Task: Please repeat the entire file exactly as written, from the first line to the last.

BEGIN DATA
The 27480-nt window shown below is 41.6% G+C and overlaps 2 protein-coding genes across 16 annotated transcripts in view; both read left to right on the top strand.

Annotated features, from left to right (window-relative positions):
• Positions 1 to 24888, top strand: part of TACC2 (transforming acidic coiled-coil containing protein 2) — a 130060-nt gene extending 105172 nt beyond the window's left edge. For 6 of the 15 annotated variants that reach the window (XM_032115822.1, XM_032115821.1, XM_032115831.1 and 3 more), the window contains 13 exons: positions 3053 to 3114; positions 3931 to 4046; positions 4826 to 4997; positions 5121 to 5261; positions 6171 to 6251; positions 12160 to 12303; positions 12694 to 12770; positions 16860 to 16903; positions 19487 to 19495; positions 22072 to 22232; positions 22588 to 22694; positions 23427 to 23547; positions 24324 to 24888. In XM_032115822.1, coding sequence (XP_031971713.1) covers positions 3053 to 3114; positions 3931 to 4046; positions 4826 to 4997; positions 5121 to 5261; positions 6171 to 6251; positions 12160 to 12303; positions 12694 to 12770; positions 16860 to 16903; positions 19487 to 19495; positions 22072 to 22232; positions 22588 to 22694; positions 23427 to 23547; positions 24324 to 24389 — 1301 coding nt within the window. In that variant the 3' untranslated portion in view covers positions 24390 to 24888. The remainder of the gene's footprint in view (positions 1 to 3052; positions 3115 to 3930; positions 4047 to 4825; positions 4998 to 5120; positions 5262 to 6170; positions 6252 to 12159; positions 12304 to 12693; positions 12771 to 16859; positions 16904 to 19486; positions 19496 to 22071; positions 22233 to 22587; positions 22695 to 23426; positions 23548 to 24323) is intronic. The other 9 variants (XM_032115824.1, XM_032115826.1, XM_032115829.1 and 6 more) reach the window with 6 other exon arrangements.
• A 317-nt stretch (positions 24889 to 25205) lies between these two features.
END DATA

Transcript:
The 27480-nt window shown below is 41.6% G+C and overlaps 2 protein-coding genes across 16 annotated transcripts in view; both read left to right on the top strand.

Annotated features, from left to right (window-relative positions):
• Positions 1 to 24888, top strand: part of TACC2 (transforming acidic coiled-coil containing protein 2) — a 130060-nt gene extending 105172 nt beyond the window's left edge. For 6 of the 15 annotated variants that reach the window (XM_032115822.1, XM_032115821.1, XM_032115831.1 and 3 more), the window contains 13 exons: positions 3053 to 3114; positions 3931 to 4046; positions 4826 to 4997; positions 5121 to 5261; positions 6171 to 6251; positions 12160 to 12303; positions 12694 to 12770; positions 16860 to 16903; positions 19487 to 19495; positions 22072 to 22232; positions 22588 to 22694; positions 23427 to 23547; positions 24324 to 24888. In XM_032115822.1, coding sequence (XP_031971713.1) covers positions 3053 to 3114; positions 3931 to 4046; positions 4826 to 4997; positions 5121 to 5261; positions 6171 to 6251; positions 12160 to 12303; positions 12694 to 12770; positions 16860 to 16903; positions 19487 to 19495; positions 22072 to 22232; positions 22588 to 22694; positions 23427 to 23547; positions 24324 to 24389 — 1301 coding nt within the window. In that variant the 3' untranslated portion in view covers positions 24390 to 24888. The remainder of the gene's footprint in view (positions 1 to 3052; positions 3115 to 3930; positions 4047 to 4825; positions 4998 to 5120; positions 5262 to 6170; positions 6252 to 12159; positions 12304 to 12693; positions 12771 to 16859; positions 16904 to 19486; positions 19496 to 22071; positions 22233 to 22587; positions 22695 to 23426; positions 23548 to 24323) is intronic. The other 9 variants (XM_032115824.1, XM_032115826.1, XM_032115829.1 and 6 more) reach the window with 6 other exon arrangements.
• A 317-nt stretch (positions 24889 to 25205) lies between these two features.